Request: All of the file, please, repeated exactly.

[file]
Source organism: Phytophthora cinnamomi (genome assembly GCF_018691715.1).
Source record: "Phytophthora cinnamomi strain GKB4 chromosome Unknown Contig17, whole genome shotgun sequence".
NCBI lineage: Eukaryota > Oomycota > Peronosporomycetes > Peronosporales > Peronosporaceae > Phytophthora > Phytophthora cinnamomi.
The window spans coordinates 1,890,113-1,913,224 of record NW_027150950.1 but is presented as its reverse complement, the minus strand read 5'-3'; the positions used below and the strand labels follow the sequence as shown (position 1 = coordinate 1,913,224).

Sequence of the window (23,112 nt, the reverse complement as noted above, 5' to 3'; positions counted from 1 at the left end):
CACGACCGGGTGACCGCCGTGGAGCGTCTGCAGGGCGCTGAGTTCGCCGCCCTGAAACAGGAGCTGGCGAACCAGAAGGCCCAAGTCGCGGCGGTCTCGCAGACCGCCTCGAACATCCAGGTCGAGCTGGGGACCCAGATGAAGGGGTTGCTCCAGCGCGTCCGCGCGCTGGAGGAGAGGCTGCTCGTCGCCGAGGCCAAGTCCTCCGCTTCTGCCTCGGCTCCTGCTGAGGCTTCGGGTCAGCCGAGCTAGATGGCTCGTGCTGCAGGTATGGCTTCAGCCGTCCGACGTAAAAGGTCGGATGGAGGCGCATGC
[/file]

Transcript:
Source organism: Phytophthora cinnamomi (genome assembly GCF_018691715.1).
Source record: "Phytophthora cinnamomi strain GKB4 chromosome Unknown Contig17, whole genome shotgun sequence".
NCBI lineage: Eukaryota > Oomycota > Peronosporomycetes > Peronosporales > Peronosporaceae > Phytophthora > Phytophthora cinnamomi.
The window spans coordinates 1,890,113-1,913,224 of record NW_027150950.1 but is presented as its reverse complement, the minus strand read 5'-3'; the positions used below and the strand labels follow the sequence as shown (position 1 = coordinate 1,913,224).

Sequence of the window (23,112 nt, the reverse complement as noted above, 5' to 3'; positions counted from 1 at the left end):
CACGACCGGGTGACCGCCGTGGAGCGTCTGCAGGGCGCTGAGTTCGCCGCCCTGAAACAGGAGCTGGCGAACCAGAAGGCCCAAGTCGCGGCGGTCTCGCAGACCGCCTCGAACATCCAGGTCGAGCTGGGGACCCAGATGAAGGGGTTGCTCCAGCGCGTCCGCGCGCTGGAGGAGAGGCTGCTCGTCGCCGAGGCCAAGTCCTCCGCTTCTGCCTCGGCTCCTGCTGAGGCTTCGGGTCAGCCGAGCTAGATGGCTCGTGCTGCAGGTATGGCTTCAGCCGTCCGACGTAAAAGGTCGGATGGAGGCGCATGC